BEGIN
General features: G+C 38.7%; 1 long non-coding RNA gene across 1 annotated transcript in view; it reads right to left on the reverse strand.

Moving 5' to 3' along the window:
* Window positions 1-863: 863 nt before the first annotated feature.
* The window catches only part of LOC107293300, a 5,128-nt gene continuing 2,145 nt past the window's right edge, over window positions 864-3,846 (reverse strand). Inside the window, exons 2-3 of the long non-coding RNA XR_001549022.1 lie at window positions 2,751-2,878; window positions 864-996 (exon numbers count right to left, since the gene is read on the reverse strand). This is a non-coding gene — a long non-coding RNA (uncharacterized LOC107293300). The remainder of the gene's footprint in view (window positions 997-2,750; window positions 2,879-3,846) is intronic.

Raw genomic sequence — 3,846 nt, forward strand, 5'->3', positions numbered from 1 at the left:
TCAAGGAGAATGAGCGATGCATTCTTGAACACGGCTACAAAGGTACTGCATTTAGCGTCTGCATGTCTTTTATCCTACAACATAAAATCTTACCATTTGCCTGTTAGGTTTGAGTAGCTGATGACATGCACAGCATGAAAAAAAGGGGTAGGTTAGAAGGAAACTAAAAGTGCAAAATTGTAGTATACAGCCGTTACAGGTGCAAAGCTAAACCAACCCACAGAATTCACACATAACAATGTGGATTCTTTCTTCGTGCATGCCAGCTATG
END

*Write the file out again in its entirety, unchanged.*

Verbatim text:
General features: G+C 38.7%; 1 long non-coding RNA gene across 1 annotated transcript in view; it reads right to left on the reverse strand.

Moving 5' to 3' along the window:
* Window positions 1-863: 863 nt before the first annotated feature.
* The window catches only part of LOC107293300, a 5,128-nt gene continuing 2,145 nt past the window's right edge, over window positions 864-3,846 (reverse strand). Inside the window, exons 2-3 of the long non-coding RNA XR_001549022.1 lie at window positions 2,751-2,878; window positions 864-996 (exon numbers count right to left, since the gene is read on the reverse strand). This is a non-coding gene — a long non-coding RNA (uncharacterized LOC107293300). The remainder of the gene's footprint in view (window positions 997-2,750; window positions 2,879-3,846) is intronic.

Raw genomic sequence — 3,846 nt, forward strand, 5'->3', positions numbered from 1 at the left:
TCAAGGAGAATGAGCGATGCATTCTTGAACACGGCTACAAAGGTACTGCATTTAGCGTCTGCATGTCTTTTATCCTACAACATAAAATCTTACCATTTGCCTGTTAGGTTTGAGTAGCTGATGACATGCACAGCATGAAAAAAAGGGGTAGGTTAGAAGGAAACTAAAAGTGCAAAATTGTAGTATACAGCCGTTACAGGTGCAAAGCTAAACCAACCCACAGAATTCACACATAACAATGTGGATTCTTTCTTCGTGCATGCCAGCTATG